Harvest Time

Harvest Time
By: Roberta Owenjuly 09 155

Picture this.  Spring comes along and the vegetable seedlings you nursed to maturity are ready to be planted in rich, dark soil.  Spring rolls through and you see the little inch-high seedlings begin to take shape and form into something a little bigger, a little sturdier and a little more like a vegetable than a weed.  It’s amazing, almost miraculous, to see the little lettuces, leeks, carrots, onions or beets battling against spring’s unexpected frosts, winds or heavy rains.

As gardeners, we tend to these little lives with a special love and care.  They grow bigger and heartier through summer’s heat and sun.  And our green thumbs weed around all our hard work.  We nurture them endlessly:

  • Watering when rain is scarce
  • Supplementing with minerals and vitamins
  • Plucking out pests in and around our inviting habitat
  • Leafing through the entire garden making sure every little life is flourishing

Now picture this.  All the life that was once small and seemingly helpless is now full grown vegetables.  Tomatoes are in full bloom, bursting in radiant color.  Zucchini sits lazily on the ground, long and plump.  Potatoes are snug deep below the rich soil.  Beets are boasting in purple glory.  Onions, leeks, garlic and chives are shades of green so vibrant you feel healthier just looking at it.  Cabbages are spherically shaped in ruffled perfection.  Carrots and parsnips are laced in intermingled unison, nearly begging to be plucked and devoured.  Your entire garden is ready to be harvested.  It’s a bittersweet moment: the moment, you’ve been waiting for.  There’s something inside of us that silently says “I’m sorry.”  Not that we’re entirely remorseful (we wouldn’t have grown them in the first place if this were the case), but there is an undeniable hint of mixed feelings as we see our garden slowly getting smaller due to cropping.  But, it sure tastes good!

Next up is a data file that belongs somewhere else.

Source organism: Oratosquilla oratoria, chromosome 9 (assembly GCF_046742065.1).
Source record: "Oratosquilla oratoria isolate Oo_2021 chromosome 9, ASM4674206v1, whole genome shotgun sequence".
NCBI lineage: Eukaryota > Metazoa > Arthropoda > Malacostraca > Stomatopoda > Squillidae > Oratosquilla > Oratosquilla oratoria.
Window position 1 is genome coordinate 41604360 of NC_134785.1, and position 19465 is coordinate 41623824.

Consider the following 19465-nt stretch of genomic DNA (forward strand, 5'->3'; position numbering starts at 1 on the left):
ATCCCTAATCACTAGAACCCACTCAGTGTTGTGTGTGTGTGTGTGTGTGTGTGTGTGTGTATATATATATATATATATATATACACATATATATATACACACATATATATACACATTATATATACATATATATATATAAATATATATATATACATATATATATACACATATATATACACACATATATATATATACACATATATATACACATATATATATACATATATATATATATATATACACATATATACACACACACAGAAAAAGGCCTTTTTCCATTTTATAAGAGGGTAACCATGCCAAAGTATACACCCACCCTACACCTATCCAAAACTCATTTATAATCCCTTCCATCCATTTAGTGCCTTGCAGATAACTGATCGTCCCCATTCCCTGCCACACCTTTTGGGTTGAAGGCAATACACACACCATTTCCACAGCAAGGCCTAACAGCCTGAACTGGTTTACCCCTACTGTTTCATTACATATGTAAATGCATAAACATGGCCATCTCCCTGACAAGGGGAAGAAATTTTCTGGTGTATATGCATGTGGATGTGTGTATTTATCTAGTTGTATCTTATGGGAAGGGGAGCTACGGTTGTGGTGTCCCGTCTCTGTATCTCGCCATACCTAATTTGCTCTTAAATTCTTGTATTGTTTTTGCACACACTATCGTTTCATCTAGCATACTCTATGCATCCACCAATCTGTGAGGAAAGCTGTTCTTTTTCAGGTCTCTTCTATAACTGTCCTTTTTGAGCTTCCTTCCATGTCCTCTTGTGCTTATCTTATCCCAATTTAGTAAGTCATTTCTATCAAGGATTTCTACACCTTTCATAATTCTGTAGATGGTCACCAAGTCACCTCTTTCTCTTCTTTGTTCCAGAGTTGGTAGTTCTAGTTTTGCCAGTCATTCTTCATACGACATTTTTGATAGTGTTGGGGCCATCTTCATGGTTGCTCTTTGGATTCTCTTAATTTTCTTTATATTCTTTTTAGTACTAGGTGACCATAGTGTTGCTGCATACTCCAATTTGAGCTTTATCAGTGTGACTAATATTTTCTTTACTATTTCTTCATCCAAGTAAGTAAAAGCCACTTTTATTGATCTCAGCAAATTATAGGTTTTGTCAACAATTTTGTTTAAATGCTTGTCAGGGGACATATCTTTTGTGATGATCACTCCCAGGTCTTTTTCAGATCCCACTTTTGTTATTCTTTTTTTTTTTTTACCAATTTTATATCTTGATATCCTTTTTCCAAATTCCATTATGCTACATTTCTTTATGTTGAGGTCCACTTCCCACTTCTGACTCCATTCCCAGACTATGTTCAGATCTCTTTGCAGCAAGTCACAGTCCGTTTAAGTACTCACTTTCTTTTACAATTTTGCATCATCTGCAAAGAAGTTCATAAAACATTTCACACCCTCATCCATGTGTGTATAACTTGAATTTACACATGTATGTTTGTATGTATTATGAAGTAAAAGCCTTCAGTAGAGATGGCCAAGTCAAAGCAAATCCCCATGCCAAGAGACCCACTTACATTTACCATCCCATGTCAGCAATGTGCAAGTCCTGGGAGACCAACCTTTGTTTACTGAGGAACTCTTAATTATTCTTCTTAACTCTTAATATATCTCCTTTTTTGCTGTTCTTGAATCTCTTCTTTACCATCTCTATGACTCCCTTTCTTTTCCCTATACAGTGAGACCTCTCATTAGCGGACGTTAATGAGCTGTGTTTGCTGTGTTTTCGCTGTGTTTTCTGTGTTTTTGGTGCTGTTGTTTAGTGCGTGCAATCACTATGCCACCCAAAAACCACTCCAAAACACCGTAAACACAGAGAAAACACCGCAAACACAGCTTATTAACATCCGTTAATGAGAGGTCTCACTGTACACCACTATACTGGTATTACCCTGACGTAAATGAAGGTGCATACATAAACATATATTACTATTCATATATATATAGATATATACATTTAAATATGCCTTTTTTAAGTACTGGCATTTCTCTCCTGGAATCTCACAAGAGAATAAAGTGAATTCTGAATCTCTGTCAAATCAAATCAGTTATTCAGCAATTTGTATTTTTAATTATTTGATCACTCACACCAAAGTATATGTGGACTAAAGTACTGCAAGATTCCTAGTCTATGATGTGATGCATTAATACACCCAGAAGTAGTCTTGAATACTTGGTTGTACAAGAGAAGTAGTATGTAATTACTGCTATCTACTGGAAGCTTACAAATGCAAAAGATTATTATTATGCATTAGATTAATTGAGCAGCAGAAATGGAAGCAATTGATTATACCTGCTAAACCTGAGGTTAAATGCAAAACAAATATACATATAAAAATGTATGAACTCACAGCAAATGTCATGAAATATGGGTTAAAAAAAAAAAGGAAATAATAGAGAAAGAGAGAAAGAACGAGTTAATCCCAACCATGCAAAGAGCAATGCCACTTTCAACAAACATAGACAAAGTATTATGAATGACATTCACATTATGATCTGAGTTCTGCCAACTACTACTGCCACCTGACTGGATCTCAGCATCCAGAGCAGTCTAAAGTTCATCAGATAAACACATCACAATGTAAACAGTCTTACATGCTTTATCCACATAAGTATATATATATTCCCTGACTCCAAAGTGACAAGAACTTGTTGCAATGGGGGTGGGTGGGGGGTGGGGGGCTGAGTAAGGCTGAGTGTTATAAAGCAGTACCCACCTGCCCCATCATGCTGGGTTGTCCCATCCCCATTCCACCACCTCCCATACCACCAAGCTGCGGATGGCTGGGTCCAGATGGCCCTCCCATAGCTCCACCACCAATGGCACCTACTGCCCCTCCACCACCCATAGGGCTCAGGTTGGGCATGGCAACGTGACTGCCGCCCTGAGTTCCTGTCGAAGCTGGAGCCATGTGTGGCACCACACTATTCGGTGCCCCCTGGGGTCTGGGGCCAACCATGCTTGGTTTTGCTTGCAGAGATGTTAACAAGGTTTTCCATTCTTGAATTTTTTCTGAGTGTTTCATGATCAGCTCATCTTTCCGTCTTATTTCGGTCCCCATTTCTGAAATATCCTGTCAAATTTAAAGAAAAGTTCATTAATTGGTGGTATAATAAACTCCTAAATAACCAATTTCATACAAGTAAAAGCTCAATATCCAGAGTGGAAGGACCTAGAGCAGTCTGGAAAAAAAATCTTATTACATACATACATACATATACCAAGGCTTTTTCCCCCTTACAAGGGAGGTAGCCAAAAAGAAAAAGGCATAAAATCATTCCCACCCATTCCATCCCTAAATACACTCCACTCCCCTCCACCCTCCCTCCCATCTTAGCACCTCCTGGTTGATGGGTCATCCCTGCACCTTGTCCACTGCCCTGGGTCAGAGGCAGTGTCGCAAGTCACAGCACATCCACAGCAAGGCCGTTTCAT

My husband and I have a vegetable, fruit and flower garden at home.  In addition to this, we have a garden plot (20×20) through the city’s community gardens program.  The vegetable garden includes potatoes, leeks, onions, chives, various herbs, eggplant, tomatoes, radishes, carrots, parsnips, squash, cabbages, cauliflower, lettuces, pole beans, sugar snap peas, garlic, zucchini, cucumbers, brussel sprouts and beets.  Needless to say, its upkeep took extreme dedication (thanks primarily to my husband) and time.  This is a 100 percent organic garden, no chemicals to rid pests.  This means every plant required manual riddance of slugs, aphids, caterpillars and cutworms (top four pests we encountered this year).  Most plants survived, but some did not.